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If $x$ is an irrational number and $r$ is a rational number then $xr$ is an irrational number.

Proof. Suppose that $xr$ is a rational number. By defintion of a rational number $xr= m/n$ where $m,n$ are some integers...

That's all I have so far since this topic really confuses me. Can someone please help me out?

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    $\begingroup$ You're probably allowed to use the fact that the product of rational numbers is yet a rational number. Do you see how this helps? $\endgroup$ – Git Gud Nov 3 '15 at 20:29
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    $\begingroup$ First of all the claim as stated is false. Can you think of a counter example? With a minor adjustment the claim can be patched, and contradiction is the way to go. Start by using the definition of rational number? $\endgroup$ – Zach Stone Nov 3 '15 at 20:31
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This is false because if you take $x = \sqrt{2}$ and $r = 0$, $$ x \cdot r = \sqrt{2} \cdot 0 = 0, $$ which is rational, not irrational.

However, suppose that $r \ne 0$. Then suppose towards contradiction that $x$ is irrational and $r$ is rational, but $rx$ is not irrational, i.e. $rx$ is rational. Then write $rx = s$, where $s$ is rational. Since $\boldsymbol{r \ne 0}$, this implies $x = \frac{s}{r}$, which is a contradiction because...

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$\pi$ is irrational and $\dfrac{10}\pi$ is irrational, but their product is rational. In other words, you are right that it's not easy to prove that the product of two irrational numbers is rational.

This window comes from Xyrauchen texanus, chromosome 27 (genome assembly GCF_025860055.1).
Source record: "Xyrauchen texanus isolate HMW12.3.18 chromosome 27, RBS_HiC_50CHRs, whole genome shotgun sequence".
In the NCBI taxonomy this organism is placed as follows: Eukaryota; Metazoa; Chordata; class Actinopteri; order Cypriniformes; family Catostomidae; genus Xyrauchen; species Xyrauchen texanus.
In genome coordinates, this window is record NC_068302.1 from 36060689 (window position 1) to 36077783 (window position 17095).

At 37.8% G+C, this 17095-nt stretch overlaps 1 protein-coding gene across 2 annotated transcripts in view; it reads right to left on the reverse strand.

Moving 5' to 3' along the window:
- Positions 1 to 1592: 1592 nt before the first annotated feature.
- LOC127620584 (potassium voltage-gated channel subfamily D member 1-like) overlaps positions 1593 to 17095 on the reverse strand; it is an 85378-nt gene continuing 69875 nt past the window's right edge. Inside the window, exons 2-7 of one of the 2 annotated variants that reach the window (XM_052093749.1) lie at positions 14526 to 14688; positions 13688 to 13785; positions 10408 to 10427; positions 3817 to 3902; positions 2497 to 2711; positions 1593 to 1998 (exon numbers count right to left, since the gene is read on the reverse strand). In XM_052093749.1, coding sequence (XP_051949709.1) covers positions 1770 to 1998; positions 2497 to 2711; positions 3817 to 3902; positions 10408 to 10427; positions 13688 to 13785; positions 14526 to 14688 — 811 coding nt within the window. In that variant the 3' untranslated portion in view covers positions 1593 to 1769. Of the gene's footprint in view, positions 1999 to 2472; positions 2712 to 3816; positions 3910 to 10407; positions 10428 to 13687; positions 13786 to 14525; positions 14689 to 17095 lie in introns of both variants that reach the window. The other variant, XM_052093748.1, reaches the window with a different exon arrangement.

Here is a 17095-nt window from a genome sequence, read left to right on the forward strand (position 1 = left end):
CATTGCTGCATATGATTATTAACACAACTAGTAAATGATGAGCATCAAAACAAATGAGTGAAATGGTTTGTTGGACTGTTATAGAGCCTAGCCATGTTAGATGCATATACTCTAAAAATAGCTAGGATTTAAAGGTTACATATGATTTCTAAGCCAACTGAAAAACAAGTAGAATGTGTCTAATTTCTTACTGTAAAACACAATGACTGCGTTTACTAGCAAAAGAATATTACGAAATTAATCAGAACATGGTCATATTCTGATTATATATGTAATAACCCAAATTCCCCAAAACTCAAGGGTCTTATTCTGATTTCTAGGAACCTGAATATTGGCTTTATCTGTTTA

Proving $\pi$ is irrational is not so easy: https://en.wikipedia.org/wiki/Proof_that_%CF%80_is_irrational

However, if $\dfrac{10}\pi$ is rational, then $\dfrac{10}\pi$ is $\dfrac n m$ for some integers $n$ and $m$, so $\pi = \frac{10m} n$, a rational number. Thus if $\pi$ is irrational, then $\dfrac{10} \pi\vphantom{\dfrac{\displaystyle\sum}\sum}$ must also be irrational.

PS: It would appear that I answer the wrong question. The question was about the product of an irrational number and a rational number.

Say $x$ is irrational and $r$ is rational. Suppose $xr$ is rational. Then for some integers $a,b,c,d$ we have $$ x r = x \frac a b = \frac c d. $$ Consequently $$ x = \frac {cb}{da}, $$ and thus $x$ is rational.

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    $\begingroup$ It would appear that I answer the wrong question. I will edit further. $\endgroup$ – Michael Hardy Nov 3 '15 at 20:54
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r is rational so r = a/b for some integers a and b and assume r not equal zero. (If r is zero xr is zero and so rational)

Assume $xr$ is rational and so $xr = m/n$ for some integers m and n

lets divide $xr$ by $r$ ie $xr/r = (m/n)/(a/b)$ so $x = mb/na$

and $x$ would be rational which is a contradiction.

So the statement "rational r by irrational x is irrational" is true if r is not equal to zero

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